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The Jewel Of Kedah
Visiting Malaysia? Then make sure that you do not pass up on the opportunity to visit Pulau Langkawi, one of the most famous tourist destinations in the region. Located off the coast of the Malaysian state Kedah, Pulau Langkawi boasts unspoiled natural beauty, a rich culture, fun activities, great food as well as a serene atmosphere that makes it into a popular tourist attraction, gathering large crowds of visitors every year.
Although Pulau Langkawi is commonly referred to as simply
Langkawi, they actually refer to different things. Langkawi is an archipelago consisting of 99 islands off the coast of Kedah, many of which are uninhabited, of which Pulau Langkawi is part of. The archipelago has a total land mass of about 47,000 hectares, with Pulau Langkawi is by far the biggest island taking up a total of 32,000 hectares.
The origin of the name “Langkawi” is debated, but there are two popular theories about where the name came from. The first one is that the name Langkawi comes from being related to Langkasuka, a kingdom centred in what is now modern-day Kedah. The other is that Langkawi simply means “red eagle” in Malay, with “Lang” being the short form for “Helang” (eagle) and “kawi” meaning reddish-brown in old Malay.
Langkawi has been home to a sizable population for a long time and thus has its own share of myths and culture formed throughout the years. The most famous folk tale in Langkawi, however, has to be the legend of Mahsuri, a woman who was wrongly accused of adultery. When she was executed, white blood gushed out of her wounds, a sign of her innocence. With her dying breath, she cursed Langkawi to be unable to experience peace and prosperity for seven generations. Intriguingly, Langkawi was plagued by wars and other problems soon after, and it was not until Mahsuri’s seventh generation was born that Langkawi prospered and became the popular vacation spot we know today.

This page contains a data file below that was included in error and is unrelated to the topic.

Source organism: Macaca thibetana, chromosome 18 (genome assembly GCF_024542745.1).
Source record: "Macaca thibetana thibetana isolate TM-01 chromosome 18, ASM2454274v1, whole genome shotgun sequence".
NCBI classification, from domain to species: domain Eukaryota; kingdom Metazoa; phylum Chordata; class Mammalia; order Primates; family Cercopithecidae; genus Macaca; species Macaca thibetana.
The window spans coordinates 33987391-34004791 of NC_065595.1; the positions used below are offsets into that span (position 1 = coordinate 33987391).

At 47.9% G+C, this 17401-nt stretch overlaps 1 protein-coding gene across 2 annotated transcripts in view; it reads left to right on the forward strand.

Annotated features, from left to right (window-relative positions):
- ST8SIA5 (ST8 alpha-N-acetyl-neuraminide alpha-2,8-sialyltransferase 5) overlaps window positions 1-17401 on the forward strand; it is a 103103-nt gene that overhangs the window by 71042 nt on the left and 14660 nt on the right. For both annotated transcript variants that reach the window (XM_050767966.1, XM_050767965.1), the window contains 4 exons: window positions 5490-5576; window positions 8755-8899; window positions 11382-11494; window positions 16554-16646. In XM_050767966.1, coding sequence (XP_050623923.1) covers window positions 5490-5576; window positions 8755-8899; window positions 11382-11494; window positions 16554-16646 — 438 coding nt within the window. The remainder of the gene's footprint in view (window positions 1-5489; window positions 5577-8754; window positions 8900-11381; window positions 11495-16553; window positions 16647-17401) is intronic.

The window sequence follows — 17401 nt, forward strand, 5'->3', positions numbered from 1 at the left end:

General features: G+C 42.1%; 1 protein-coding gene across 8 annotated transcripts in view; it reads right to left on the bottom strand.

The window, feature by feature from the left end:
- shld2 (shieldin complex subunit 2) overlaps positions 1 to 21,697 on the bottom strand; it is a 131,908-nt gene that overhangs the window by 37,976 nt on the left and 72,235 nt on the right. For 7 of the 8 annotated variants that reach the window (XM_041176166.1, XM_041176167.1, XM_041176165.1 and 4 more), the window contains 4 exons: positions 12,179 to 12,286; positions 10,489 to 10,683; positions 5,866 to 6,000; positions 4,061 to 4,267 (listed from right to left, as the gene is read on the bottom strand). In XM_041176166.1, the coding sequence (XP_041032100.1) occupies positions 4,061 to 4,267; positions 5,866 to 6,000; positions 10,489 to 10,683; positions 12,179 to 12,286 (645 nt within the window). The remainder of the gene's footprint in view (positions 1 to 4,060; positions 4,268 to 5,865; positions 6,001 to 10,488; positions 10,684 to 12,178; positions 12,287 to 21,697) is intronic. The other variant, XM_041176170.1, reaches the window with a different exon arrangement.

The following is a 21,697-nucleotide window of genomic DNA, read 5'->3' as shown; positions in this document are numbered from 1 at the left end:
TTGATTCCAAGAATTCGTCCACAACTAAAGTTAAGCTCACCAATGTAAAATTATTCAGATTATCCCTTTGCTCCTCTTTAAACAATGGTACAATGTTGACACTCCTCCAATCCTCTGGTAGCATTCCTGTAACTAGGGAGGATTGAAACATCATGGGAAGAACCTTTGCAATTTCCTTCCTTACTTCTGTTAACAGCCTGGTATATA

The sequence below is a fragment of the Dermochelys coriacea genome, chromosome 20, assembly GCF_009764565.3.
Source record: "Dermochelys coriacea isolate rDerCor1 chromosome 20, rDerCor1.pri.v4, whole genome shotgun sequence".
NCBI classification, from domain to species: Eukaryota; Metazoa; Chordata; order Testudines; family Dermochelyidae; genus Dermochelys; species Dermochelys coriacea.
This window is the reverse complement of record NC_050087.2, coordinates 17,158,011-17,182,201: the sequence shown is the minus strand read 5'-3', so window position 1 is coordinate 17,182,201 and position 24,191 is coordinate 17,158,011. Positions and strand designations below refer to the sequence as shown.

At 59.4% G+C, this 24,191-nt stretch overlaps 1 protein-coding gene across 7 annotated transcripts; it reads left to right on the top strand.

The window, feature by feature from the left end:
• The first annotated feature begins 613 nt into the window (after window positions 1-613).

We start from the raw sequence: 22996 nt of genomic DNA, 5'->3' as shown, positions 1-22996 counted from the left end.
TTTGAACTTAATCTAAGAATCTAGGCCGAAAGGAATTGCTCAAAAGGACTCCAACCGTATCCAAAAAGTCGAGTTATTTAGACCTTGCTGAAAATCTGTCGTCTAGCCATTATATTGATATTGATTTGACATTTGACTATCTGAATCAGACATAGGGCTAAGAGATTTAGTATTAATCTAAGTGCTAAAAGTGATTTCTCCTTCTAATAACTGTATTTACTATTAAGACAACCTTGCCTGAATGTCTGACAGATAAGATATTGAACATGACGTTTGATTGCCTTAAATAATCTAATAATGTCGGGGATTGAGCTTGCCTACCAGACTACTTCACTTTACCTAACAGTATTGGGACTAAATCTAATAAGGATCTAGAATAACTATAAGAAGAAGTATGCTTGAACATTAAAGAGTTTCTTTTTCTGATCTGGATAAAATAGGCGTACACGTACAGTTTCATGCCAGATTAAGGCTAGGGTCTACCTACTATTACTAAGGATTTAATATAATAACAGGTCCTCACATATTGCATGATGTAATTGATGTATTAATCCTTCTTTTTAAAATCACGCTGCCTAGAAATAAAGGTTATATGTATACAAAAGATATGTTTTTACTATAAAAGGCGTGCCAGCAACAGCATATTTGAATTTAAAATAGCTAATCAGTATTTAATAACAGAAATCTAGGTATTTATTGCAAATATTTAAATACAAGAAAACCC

Langkawi was considered to be part of Kedah for most of modern history. Originally ruled by the Kedah sultanate, Langkawi spent a brief amount of time under the Thai and British powers when Kedah was conquered. Kedah, along with Langkawi, eventually joined Malaya which later became Malaysia.
Until 1987, however, Langkawi was no more than another sleepy backwater island town. That year, in an effort to improve the lives of islanders and to
boost Malaysia’s tourism industry, Langkawi was granted tax-exempt status. The result of the move exceeded expectations, and within a few years Langkawi was flooded by tourists, both foreigners and locals alike, looking for a break from the hectic city life.
Getting To and Around Langkawi
Langkawi is rather accessible and can be reached by sea or by air. Ferry services carry passengers to Langkawi from Georgetown, Kuala Perlis, Kuala Kedah or Satun in Thailand. The international airport at Padang Matsirat receives international flights, as well as daily flights from Kuala Lumpur.
The main transit point for Langkawi, Kuah Town is also the main town for the island. Formerly a fishing village, Langkawi’s recent status as a tourism haven has led to a rapid development, resulting in many modern facilities such as hotels, banks and malls around the area. It’s a great base explore the rest of the island from.
There is almost no public transport on the island. Pulau Langkawi is quite large, so it’s best for visitors to be able to drive around in Langkawi to discover and explore the best of the island for themselves. Motorbikes and scooters can be rented for anywhere around RM25-RM40 per day, and cars are slightly more expensive at about RM100-RM150 per day.